I am writing this on Saturday, just as the college football season starts.
For me, summer officially ends when the first college football game kicks off. It is similar to Opening Day for baseball or the Indiana state basketball sectional week.
Those are the days that mark the passage of time for me. Others of you have different markers, but these markers are important to me.
So today, as I watched Notre Dame beat the stripes off Navy, my mindset changed. Summer seems over and the leaves all of the sudden appear in my yard. The smell of cigar smoke, hot dogs and beer fill my nostrils.
The faraway sound of the drums of marching bands fill my ears and call me back to the days of my youth, when these boys were my age, playing for my schools.
All was well — or was it?
The college football games have changed in nearly every way. The old school 1:30 p.m. kickoffs no longer exist. They have been replaced by TBA times – To Be Announced.
That means the TV people determine, after much research, which matchups deserve the more expensive time slots. The money chase, as it always does, wins out over everything else, including everyone’s convenience.
These days, Saturday is still college football day from 9 a.m. until midnight. But one by one, televised games are slipping off the traditional free channels and onto pay services.
The long-term question is, of course, how long the average fan will treat college football as something of their own. How long until the big boys – Notre Dame among them — go to pay-per-view? Peacock network, anyone?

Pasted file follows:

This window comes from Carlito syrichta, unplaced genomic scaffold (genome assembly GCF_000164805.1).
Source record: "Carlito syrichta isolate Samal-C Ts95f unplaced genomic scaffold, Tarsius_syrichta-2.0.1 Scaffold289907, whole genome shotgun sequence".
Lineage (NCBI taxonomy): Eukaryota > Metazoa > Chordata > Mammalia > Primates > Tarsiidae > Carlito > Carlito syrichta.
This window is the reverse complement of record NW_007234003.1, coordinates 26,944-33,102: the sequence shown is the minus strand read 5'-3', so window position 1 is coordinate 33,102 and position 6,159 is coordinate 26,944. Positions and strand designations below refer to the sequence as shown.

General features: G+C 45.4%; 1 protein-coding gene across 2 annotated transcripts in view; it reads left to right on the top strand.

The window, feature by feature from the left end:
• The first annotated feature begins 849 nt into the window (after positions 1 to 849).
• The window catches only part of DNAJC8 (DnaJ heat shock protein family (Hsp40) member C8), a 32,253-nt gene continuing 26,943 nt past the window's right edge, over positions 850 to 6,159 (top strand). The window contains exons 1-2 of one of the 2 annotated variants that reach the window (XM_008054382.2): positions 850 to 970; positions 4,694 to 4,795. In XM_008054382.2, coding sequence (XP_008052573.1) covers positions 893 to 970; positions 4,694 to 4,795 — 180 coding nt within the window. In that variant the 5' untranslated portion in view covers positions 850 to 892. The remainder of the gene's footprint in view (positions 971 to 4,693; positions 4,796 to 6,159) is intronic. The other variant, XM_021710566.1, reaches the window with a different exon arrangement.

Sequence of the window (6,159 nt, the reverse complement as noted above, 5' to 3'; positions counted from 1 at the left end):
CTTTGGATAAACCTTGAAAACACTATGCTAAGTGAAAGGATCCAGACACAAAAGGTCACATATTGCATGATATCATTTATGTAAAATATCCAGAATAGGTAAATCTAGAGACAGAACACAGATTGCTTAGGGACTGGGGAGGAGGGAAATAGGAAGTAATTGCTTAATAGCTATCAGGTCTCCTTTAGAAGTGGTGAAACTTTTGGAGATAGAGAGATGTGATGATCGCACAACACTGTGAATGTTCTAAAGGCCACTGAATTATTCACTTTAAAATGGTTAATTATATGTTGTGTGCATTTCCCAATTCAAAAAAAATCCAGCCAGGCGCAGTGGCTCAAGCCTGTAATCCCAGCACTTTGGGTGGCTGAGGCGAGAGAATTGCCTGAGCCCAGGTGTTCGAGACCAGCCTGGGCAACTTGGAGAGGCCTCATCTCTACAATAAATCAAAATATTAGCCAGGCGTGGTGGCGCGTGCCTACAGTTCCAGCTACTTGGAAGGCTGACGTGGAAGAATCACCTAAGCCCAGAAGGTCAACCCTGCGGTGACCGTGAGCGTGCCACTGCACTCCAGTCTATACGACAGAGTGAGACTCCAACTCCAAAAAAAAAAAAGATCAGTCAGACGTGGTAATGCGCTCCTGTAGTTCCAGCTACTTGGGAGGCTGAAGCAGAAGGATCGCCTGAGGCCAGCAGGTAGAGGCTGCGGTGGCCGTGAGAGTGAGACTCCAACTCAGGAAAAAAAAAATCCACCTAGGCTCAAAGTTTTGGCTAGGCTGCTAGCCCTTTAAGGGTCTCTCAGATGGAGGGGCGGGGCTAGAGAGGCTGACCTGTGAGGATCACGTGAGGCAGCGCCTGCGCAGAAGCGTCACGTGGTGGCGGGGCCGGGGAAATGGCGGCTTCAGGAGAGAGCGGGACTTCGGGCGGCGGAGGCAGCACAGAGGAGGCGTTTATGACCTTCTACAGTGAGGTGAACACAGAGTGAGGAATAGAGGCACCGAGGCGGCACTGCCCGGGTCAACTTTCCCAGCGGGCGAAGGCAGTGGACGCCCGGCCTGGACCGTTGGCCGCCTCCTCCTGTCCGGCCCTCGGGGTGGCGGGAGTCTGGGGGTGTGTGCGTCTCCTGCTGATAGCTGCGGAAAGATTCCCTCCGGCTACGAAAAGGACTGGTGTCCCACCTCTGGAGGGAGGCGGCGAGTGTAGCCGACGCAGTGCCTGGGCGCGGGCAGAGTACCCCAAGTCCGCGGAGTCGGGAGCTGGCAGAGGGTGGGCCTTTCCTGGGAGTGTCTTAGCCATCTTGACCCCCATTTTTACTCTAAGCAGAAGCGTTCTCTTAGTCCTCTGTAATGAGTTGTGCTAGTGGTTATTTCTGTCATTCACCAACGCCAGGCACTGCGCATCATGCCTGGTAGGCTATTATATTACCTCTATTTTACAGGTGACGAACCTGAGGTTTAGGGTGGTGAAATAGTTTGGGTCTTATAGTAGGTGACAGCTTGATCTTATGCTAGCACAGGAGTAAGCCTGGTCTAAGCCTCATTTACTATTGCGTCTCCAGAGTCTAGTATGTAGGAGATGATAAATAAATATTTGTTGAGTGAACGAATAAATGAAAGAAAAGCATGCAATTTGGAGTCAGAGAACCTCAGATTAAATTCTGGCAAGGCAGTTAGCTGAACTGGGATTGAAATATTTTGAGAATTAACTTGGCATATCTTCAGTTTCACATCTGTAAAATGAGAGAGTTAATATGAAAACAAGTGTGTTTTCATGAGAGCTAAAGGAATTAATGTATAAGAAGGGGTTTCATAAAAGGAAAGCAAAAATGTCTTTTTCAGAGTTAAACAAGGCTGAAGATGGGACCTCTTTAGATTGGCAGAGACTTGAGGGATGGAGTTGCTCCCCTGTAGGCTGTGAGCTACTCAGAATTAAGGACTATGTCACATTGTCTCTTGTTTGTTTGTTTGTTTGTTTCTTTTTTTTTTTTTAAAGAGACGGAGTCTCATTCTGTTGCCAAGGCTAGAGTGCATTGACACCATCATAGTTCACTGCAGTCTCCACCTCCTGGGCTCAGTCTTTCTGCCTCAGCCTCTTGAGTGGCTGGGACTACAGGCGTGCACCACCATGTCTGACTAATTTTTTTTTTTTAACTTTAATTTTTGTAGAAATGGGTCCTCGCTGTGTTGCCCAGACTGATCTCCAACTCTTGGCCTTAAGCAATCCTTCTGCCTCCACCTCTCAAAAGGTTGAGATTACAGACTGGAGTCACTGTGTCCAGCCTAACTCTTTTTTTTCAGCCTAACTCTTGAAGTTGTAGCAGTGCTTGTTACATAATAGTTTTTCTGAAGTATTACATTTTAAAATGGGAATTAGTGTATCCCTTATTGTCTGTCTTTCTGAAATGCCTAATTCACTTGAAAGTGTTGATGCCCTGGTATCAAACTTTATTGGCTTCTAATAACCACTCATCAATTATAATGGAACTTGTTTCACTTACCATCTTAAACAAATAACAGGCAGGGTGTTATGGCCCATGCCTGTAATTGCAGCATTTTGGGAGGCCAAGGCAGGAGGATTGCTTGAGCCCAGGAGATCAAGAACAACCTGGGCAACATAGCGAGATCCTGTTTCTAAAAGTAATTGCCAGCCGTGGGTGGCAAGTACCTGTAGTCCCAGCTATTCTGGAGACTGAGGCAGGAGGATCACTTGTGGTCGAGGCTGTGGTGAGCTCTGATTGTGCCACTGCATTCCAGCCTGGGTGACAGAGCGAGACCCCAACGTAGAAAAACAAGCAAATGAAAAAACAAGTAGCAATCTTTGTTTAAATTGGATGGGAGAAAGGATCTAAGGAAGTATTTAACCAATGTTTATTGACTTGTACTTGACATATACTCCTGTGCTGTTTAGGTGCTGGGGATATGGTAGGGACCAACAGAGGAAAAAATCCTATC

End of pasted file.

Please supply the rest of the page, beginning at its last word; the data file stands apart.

We have needed the rituals that accompany football Saturday. For some, that means tailgating. Others enjoy second-guessing coaches or bantering about who the better quarterback is. Others see it as an opportunity to sport whole new outfits and create gatherings to show off their new purchases.
All in all, college football just gives us a reason to party and feel good about something that really doesn’t matter.
Sports have always served as an escape. It resembles a war between opposing forces but there are no real consequences; everyone shakes hands and goes home.
And, Lord knows, we need an escape every once in a while. These rituals are good things, partying is a good thing.
But, just like the faraway drums I hear to celebrate the coming of football season, I hear the drums of change, driven by greed.
These aren’t my games. They belong to ESPN and Peacock. Personally, I can no longer cheer, cheer for old Notre Dame or yell “Boiler Up” without a grimace. I no longer attend games. I cannot name the quarterback for any of the teams.
I was once a sports fan, a huge sports fan, but now I know. Football has no place for people like me.
And that makes me a little sad.